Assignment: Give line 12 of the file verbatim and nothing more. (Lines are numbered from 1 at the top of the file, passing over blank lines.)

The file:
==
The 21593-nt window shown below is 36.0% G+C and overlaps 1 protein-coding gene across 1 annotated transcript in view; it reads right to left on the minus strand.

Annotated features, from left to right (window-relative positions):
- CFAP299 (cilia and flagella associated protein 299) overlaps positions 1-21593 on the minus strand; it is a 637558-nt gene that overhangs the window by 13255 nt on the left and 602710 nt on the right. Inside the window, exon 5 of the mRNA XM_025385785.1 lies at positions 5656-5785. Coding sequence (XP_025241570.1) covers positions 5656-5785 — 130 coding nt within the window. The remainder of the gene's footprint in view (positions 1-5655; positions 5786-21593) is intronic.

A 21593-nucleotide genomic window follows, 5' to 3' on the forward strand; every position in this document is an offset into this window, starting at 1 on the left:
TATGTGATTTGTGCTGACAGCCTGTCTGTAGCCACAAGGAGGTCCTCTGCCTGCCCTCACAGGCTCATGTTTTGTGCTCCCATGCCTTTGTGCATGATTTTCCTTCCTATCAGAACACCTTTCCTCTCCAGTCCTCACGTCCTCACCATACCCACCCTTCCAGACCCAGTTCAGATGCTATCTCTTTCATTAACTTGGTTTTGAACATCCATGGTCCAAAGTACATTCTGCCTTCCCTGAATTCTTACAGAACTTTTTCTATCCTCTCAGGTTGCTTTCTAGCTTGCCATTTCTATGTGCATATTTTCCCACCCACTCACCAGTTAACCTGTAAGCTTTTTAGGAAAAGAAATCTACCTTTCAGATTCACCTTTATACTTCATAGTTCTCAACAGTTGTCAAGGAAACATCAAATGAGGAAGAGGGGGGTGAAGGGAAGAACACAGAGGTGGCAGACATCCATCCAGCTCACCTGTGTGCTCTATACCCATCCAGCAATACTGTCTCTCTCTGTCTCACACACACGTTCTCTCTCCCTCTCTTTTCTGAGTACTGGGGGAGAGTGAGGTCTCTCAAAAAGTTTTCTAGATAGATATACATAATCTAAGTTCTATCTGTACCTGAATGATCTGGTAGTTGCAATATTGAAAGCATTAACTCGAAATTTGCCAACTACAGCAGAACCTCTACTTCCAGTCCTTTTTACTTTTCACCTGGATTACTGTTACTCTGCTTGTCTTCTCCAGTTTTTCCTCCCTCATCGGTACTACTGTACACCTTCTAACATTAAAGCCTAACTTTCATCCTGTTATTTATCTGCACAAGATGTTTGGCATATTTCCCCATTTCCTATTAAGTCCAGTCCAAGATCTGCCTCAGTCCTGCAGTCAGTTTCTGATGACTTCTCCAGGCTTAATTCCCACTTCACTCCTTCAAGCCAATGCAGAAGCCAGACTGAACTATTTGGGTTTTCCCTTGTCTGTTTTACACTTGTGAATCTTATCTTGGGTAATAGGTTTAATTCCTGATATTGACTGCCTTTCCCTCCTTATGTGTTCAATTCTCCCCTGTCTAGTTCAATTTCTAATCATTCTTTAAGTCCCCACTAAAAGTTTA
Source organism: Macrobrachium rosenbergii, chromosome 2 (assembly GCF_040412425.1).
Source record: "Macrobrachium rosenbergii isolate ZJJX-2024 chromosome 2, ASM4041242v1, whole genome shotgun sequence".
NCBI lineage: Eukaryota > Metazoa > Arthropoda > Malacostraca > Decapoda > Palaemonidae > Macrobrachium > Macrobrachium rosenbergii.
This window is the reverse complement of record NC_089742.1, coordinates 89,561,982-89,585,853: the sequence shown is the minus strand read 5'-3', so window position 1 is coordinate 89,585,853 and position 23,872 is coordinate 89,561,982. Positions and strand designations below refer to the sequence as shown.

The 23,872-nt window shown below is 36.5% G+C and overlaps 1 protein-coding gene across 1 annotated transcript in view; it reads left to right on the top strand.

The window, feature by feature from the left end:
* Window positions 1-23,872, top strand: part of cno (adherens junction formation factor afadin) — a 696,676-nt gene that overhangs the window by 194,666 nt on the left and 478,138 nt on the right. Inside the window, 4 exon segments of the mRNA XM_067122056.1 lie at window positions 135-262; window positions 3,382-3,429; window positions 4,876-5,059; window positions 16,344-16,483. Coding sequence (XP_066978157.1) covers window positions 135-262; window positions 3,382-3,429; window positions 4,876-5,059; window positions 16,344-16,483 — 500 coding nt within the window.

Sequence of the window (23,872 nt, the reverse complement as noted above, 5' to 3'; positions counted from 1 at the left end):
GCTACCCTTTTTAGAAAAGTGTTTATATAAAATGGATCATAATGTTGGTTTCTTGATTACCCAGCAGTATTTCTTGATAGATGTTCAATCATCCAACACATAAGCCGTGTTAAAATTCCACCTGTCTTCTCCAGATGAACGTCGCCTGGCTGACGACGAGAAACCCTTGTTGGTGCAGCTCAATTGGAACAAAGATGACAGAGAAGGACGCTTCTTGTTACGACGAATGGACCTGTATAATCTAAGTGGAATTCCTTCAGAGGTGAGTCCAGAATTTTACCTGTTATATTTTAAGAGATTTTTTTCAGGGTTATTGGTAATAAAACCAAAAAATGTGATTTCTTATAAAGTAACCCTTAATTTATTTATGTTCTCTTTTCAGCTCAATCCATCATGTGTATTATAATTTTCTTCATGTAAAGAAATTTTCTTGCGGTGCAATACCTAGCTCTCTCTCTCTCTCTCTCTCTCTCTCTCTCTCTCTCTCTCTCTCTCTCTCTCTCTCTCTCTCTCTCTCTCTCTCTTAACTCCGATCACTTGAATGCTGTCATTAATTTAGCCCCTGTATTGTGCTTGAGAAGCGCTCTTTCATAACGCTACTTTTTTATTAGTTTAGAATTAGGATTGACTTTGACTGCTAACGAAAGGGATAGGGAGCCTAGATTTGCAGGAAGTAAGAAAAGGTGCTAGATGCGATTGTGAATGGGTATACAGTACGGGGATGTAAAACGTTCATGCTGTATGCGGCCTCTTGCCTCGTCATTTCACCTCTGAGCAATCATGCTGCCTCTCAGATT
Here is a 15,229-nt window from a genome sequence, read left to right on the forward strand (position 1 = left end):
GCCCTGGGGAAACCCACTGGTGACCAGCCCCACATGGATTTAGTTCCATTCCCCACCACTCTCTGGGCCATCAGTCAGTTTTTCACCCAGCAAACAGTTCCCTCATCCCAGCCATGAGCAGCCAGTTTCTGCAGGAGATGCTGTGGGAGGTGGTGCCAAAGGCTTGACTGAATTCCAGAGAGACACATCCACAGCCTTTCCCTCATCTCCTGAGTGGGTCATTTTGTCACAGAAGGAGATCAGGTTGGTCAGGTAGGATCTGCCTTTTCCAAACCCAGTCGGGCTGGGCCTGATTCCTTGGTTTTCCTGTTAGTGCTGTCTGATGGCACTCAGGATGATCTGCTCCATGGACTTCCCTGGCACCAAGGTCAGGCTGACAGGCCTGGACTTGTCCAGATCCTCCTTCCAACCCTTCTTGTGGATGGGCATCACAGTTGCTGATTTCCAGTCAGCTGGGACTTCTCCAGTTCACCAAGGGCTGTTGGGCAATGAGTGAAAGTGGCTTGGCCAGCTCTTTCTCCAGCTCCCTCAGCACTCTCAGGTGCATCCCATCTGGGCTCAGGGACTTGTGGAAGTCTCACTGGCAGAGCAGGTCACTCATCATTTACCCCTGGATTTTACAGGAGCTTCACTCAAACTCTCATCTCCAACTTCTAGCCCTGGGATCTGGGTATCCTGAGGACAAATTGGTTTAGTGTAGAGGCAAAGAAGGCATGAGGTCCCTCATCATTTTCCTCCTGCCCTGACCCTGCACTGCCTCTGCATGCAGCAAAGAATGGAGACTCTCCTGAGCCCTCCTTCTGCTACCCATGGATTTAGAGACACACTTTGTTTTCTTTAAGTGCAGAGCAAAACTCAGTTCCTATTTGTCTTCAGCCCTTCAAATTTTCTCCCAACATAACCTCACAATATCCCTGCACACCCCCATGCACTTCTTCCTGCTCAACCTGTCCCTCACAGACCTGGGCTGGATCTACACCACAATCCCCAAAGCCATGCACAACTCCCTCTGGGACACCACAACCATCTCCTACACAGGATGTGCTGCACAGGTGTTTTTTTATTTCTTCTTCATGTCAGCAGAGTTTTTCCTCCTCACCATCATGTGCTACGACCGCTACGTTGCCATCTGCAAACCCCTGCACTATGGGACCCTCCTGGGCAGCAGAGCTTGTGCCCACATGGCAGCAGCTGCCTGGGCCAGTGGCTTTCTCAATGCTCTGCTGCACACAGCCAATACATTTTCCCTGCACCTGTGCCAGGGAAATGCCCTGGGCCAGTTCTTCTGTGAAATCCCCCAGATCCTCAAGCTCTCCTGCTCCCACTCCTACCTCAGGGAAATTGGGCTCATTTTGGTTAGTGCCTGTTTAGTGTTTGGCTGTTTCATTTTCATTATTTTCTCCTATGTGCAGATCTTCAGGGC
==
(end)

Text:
* Window positions 1-23,872, top strand: part of cno (adherens junction formation factor afadin) — a 696,676-nt gene that overhangs the window by 194,666 nt on the left and 478,138 nt on the right. Inside the window, 4 exon segments of the mRNA XM_067122056.1 lie at window positions 135-262; window positions 3,382-3,429; window positions 4,876-5,059; window positions 16,344-16,483. Coding sequence (XP_066978157.1) covers window positions 135-262; window positions 3,382-3,429; window positions 4,876-5,059; window positions 16,344-16,483 — 500 coding nt within the window.